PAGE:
Update: Reader Terry M. sends a link to this photo of the Embassy mess hall at Thanksgiving, which was uploaded to Flickr by a Baghdad-based photographer on December 9, 2006. I’ve added a yellow rectangle to call attention to the lights, which appear to be identical to those in the disputed Kerry photo (you’ll also note all the coalition flags, which explain the presence of the Union Jack in the original photo posted at Scott’s site):
If you believe the disputed Kerry photo was taken in England in January 2006, then you must also believe that: (a) Kerry wore the same shirt in England as he did in Iraq 11 months later; (b) the U.K mess hall had Christmas decorations hanging from its ceiling two weeks after Christmas Day, (c) those decorations were identical to those hung 11 months later in the American Embassy in Baghdad, and (d) the U.K. mess hall has the same lights as the American Embassy in Baghdad.
Reader Tom A. writes:
The guy to Senator Kerry’s left (seated behind him) is wearing a U.S. Army “Army Combat Uniform” (ACU).
This is a relatively new & unique camouflage pattern and looks nothing like any U.K. uniform — or any other army for that matter.
Moreover, if a U.S. Soldier was in the U.K. at an official meal, it is highly unlikely he would be in a utility uniform.
Finally, having spent a couple of holidays in Iraq and Afghanistan myself, I can vouch for the fact that this dining facility bears a striking resemblance to every other U.S. dining facility in the combat zones — cheap tables, cheap tablecloths, cheap paper mache decorations, and hired-hand kitchen help in pseudo-tux uniforms who are on contract from a third-party country.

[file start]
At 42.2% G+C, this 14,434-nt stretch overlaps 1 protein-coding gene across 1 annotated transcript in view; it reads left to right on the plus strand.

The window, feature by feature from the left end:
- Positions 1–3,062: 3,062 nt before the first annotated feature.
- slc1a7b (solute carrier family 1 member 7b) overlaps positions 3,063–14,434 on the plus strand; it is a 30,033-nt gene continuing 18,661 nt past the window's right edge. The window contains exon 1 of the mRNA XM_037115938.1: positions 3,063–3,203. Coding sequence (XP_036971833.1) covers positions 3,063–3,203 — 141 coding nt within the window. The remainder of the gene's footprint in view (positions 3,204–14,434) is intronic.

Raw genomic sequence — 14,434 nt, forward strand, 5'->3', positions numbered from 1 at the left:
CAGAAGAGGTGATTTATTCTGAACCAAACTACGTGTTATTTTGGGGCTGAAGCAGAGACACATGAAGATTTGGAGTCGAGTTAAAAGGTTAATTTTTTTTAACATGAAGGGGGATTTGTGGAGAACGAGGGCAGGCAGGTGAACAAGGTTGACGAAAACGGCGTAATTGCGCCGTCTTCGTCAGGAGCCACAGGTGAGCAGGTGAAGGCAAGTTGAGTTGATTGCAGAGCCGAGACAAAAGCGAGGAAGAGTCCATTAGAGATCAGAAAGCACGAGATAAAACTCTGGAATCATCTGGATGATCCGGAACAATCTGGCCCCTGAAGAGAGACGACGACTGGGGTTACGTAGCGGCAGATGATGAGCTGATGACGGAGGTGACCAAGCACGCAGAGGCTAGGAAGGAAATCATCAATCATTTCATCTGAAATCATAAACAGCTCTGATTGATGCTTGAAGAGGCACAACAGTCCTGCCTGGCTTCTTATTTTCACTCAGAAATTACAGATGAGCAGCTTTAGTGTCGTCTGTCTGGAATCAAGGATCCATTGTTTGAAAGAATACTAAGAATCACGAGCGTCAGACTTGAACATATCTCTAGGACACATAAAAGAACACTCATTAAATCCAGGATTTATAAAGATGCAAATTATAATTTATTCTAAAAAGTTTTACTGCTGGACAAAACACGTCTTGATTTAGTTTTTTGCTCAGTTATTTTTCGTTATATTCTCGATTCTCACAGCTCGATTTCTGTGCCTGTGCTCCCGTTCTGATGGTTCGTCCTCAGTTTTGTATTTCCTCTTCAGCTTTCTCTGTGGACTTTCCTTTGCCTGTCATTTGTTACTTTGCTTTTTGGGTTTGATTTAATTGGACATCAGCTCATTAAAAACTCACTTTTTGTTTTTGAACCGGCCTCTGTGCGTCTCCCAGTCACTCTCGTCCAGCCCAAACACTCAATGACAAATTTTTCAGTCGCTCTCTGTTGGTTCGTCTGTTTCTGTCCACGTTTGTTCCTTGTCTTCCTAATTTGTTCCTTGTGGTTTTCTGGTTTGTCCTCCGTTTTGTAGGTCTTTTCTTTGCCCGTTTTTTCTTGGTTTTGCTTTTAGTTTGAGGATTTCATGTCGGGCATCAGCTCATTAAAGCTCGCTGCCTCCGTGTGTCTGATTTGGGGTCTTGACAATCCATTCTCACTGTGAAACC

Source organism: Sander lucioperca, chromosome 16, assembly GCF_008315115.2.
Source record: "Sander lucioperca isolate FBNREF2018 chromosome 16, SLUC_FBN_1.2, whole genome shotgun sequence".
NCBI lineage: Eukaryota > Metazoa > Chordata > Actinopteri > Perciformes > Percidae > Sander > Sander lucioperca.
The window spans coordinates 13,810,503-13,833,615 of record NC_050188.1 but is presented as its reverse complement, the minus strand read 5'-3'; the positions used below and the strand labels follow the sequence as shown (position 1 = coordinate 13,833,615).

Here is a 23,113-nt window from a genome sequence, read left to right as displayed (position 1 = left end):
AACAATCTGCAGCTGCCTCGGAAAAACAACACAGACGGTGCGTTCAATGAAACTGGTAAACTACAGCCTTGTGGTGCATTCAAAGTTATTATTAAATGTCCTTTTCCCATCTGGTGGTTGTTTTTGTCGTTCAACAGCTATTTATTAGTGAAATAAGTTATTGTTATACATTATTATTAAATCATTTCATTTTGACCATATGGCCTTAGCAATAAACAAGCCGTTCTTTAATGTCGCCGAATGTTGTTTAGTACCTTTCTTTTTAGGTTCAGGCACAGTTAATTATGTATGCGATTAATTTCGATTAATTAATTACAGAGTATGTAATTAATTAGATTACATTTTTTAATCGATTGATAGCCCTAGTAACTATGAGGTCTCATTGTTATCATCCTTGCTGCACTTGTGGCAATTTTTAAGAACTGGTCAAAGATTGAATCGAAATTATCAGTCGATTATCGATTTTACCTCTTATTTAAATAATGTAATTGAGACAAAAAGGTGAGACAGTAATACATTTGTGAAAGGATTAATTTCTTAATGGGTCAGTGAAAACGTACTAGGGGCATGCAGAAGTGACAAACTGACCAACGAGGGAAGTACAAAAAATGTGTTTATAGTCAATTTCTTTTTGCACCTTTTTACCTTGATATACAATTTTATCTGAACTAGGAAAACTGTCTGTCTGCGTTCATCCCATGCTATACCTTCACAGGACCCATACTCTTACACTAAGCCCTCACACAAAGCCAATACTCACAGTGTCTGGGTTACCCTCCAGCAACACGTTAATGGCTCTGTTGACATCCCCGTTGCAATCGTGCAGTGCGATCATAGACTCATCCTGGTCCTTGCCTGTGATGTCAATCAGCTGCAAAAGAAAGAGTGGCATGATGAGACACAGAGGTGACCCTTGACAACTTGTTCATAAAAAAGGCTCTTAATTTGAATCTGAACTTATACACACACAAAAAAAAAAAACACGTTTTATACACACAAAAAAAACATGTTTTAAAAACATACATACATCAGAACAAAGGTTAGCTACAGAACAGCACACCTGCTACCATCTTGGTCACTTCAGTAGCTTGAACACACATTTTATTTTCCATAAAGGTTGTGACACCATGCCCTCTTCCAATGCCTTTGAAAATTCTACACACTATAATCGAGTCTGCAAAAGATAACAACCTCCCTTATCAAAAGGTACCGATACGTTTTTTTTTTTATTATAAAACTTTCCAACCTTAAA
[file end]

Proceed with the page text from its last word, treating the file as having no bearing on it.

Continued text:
It’s Iraq alright.
Another reader e-mails:
My brother is an Air Force Col. serving on Gen. Casey’s staff in Baghdad. I emailed him yesterday to ask if he had seen the picture of “Mr. Lonely.” He had seen the pix and the following is what he wrote back:
“The picture on the website of the Senator is from the same chow hall I use. We call it the DEFAC (Dining facility). The night prior I was in the chow hall with the Senator, he
came in just behind me and sat a few tables over. Everybody avoided him like the plague.”
Not that you need any more evidence, but the chair backs in the disputed Kerry photo are identical to the ones in the other, undisputed, U.S. Baghdad embassy mess hall photo.
Bottom line: Nice try, TPM, but the photo is real. If you’re looking to exercise your fauxtography-debunking muscles, see here.
12/29 update: Final word. TPM Muckraker Justin Rood doesn’t apologize, but his latest post all but concedes that his suggestion that the photo was fake was dead wrong. He received the following e-mail and photos from CPT Benjamin G. Runkle in Iraq, who runs the blog Ben of Mesopotamia. The e-mail was cc’ed to Scott Hennen, Power Line, and me: